If any experienced reloaders have input on this matter, please comment.

I need to mull over the numbers a bit more, but I can’t help but think something’s not ideal here. That the unseating of the primers is causing a bit of velocity loss or at least causing the larger variations in data.

I opted to shoot different powders and different amounts because I wanted the academic experience. Frankly, I was underwhelmed. I expected to see a lot more variance between the powders and performance. But as you can see, they all put out about the same velocity. In terms of things like smoke or felt-recoil, I didn’t notice much for a difference. I think the TAC may have been a wee snappier, but it could have been my imagination. Something about the Varget also felt “nice”… can’t put my finger on it, but the recoil felt somehow “nicer” to me. But in the end, it was all minor differences. Things like muzzle flash? Couldn’t tell you.

I can say that the hotter the load the happier things were.

In terms of accuracy, I wasn’t going for that today. When I was shooting I was mainly concerned with keeping the gun positioned so the bullet would go over the chronograph and basically strike the target at 100 yards and come to rest in the berm. Sure I was aiming at the center of a target, but just not really striving to be sniper-precise. That said, the groupings down there weren’t too bad. We just shot until everything was done then went to look, so of course it’s impossible to tell how things were. But on the whole, it was all landing “minute of dead deer” so that’s reasonable at this stage of the process.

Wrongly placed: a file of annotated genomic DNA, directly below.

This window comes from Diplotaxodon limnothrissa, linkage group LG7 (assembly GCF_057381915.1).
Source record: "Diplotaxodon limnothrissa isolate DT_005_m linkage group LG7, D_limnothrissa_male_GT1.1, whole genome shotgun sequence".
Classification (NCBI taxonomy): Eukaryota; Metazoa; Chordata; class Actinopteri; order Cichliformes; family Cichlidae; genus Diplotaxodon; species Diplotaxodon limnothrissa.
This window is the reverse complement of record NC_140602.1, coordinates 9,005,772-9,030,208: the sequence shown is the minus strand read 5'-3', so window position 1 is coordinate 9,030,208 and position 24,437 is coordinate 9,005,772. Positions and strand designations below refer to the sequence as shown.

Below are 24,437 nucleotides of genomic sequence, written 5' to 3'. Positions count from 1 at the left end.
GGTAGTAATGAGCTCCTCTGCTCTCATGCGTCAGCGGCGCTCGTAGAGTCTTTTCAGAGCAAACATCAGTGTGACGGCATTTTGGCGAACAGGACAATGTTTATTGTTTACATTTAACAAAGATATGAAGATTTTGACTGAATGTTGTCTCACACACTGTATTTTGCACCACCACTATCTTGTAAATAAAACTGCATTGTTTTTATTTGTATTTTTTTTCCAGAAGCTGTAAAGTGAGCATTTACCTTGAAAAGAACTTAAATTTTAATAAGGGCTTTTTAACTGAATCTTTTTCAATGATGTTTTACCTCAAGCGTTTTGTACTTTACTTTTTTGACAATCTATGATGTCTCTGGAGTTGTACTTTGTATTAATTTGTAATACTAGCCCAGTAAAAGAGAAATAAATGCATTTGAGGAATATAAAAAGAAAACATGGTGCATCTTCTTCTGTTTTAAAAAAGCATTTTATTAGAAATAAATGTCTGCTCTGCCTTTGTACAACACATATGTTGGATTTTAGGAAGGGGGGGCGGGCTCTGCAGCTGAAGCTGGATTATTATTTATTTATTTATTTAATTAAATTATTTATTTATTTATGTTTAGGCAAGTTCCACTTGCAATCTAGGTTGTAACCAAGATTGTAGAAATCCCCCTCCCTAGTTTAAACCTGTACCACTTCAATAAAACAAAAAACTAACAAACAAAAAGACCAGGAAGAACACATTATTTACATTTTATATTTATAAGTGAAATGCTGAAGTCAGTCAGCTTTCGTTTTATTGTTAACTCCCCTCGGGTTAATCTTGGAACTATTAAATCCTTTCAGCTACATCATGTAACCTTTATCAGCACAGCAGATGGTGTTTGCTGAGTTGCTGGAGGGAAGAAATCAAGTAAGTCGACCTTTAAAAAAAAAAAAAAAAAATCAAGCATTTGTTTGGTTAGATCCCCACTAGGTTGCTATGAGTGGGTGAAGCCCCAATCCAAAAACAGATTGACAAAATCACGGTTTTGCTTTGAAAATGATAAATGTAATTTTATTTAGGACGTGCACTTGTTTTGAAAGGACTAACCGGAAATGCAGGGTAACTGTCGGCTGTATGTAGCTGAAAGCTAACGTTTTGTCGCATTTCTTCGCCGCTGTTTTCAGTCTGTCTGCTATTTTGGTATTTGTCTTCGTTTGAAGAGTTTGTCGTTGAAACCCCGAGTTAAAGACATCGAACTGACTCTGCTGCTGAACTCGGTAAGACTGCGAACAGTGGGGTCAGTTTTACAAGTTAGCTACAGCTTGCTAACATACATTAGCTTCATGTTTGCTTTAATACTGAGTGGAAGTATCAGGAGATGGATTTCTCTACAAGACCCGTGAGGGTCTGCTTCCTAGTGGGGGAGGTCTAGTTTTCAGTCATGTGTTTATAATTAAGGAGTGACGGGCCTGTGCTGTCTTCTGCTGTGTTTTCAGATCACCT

Where To Next?

First thing I’m going to change is the brass. I’m going to rummage through all the brass I have. If I have enough Lake City, I’ll use that, or some other NATO-spec stuff. We’ll see how that affects the primer’s backing out.